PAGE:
Sacredness Elsewhere

This summer I interned at Elsewhere on 606 South Elm Street, Greensboro, NC, 

The Elsewhere museum is not a Christian church. You don’t hear any blatant religious talk, you won’t find a sanctuary or a typical altar (though there is a confession booth!), and there is no organized worship. Yet there is a loving, open community of people, there are conversations of passions, struggles and personal beliefs. I find myself feeling more able and free to explore spirituality then I have in any faith community. And most importantly, I find myself surrounded by the sacred.

To walk into Elsewhere is to walk into a maze of old abandoned objects. In another life, the building was a thrift store that didn’t sell very much and so became full from top to bottom with what many people would refer to as junk. But instead of the “junk” being thrown out, artists were invited to come and transform it. So artists come and go, taking apart and reusing. Everything in the museum is constantly being transformed.

A strongly enforced rule at Elsewhere is that nothing leaves the museum and nothing comes in. Everything is sacred. When those of us in the Elsewhere community clean we have to be careful not to throw away a part of the collection. As long as something is not a health hazard it stays. Any paper, wood, broken glass, button, bead are kept, preserved and protected. Nothingleaves. Everything has potential – nothing is worthless.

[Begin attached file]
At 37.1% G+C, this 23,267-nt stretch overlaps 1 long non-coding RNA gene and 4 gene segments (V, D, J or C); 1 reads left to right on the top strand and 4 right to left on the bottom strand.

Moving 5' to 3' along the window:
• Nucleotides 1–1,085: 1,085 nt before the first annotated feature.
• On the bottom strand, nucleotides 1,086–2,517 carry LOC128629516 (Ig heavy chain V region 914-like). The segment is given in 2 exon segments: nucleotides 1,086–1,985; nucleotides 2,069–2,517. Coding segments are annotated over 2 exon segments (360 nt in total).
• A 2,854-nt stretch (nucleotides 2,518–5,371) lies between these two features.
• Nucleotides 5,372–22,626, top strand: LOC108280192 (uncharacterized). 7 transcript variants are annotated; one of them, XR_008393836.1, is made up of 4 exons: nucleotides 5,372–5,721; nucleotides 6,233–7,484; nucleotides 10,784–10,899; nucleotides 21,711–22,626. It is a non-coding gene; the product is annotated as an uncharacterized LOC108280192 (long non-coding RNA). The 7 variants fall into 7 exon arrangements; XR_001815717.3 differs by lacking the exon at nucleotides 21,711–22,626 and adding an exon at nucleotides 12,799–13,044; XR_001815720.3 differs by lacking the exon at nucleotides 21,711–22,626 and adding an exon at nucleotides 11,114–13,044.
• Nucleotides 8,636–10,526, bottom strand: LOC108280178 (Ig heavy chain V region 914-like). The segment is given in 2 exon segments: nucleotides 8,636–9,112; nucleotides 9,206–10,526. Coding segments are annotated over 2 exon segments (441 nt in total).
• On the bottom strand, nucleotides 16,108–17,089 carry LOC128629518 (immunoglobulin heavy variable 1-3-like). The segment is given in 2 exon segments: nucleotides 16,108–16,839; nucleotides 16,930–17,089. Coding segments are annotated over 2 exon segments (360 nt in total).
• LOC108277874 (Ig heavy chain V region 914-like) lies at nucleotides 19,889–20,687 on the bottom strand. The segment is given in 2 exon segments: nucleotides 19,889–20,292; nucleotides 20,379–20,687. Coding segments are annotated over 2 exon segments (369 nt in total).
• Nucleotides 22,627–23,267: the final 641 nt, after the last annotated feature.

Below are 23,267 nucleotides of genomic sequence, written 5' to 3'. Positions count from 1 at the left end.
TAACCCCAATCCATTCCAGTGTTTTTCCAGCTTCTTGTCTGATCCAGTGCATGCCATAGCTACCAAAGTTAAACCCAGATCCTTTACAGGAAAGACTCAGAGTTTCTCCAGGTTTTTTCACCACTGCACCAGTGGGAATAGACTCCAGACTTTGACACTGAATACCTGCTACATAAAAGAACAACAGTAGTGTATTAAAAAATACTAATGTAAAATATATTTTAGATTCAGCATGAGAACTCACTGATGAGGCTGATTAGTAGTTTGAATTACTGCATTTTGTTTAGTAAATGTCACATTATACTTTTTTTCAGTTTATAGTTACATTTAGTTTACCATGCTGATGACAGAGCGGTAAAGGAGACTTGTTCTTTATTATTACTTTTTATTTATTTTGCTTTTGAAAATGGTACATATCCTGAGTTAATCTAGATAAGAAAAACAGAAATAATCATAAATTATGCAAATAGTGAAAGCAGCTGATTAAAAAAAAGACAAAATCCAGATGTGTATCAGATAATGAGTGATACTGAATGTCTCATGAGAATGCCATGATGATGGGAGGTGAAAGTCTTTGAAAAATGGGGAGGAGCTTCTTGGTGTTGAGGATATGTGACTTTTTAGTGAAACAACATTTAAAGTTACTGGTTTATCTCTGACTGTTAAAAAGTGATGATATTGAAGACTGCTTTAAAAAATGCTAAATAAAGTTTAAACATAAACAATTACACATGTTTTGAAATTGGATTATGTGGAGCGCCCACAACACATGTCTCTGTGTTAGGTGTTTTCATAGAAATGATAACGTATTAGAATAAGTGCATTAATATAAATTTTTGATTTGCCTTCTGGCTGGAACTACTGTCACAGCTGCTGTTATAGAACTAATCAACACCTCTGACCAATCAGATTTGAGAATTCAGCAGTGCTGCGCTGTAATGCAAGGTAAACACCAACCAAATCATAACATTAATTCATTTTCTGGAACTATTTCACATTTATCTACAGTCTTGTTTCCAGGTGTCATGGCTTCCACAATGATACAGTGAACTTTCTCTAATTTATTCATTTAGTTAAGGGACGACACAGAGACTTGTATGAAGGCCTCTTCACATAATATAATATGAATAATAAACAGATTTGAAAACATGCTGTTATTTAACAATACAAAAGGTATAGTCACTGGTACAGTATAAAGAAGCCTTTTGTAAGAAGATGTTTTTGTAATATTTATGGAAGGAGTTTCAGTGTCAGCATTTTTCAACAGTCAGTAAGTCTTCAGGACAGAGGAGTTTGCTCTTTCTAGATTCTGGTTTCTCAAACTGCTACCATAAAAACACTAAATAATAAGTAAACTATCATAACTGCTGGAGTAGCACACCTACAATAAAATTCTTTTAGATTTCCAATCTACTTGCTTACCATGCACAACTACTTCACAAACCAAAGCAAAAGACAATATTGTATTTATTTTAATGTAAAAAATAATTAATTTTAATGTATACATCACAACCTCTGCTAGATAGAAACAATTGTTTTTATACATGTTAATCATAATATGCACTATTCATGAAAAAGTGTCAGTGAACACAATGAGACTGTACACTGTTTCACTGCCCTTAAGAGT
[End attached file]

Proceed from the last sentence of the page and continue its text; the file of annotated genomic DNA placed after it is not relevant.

I have learned that the trick of Elsewhere is to simply let yourself be in it. If you just walk through it you will see a bunch of overwhelming junk. But the longer you sit and take it all in, the more you see. You realize the intentionality of why something is in one place and not another. You start to appreciate an object for what it is. All the conversations, the laughter, the imagination of what the objects could be, are all apart of the creativity that Elsewhere embodies. It’s a sacred space… one of divine creativity and freedom. Anyone is welcome to come, to imagine, to create.

As I reflect, I find myself comparing the objects to people. Some are up high and unreachable to touch, others are in such a place that they get a lot of attention, and others you have to be more intentional about finding and appreciating. But no matter where it is or in what condition it is found in, it is worthy, useful and meaningful. Each is sacred. And there is a divine creator that rests amongst them and takes it all in – sees each individually as well as part of a whole. A creator that imagines the potential and transforms. A creator that recognizes the sacredness in all.

Leave a Reply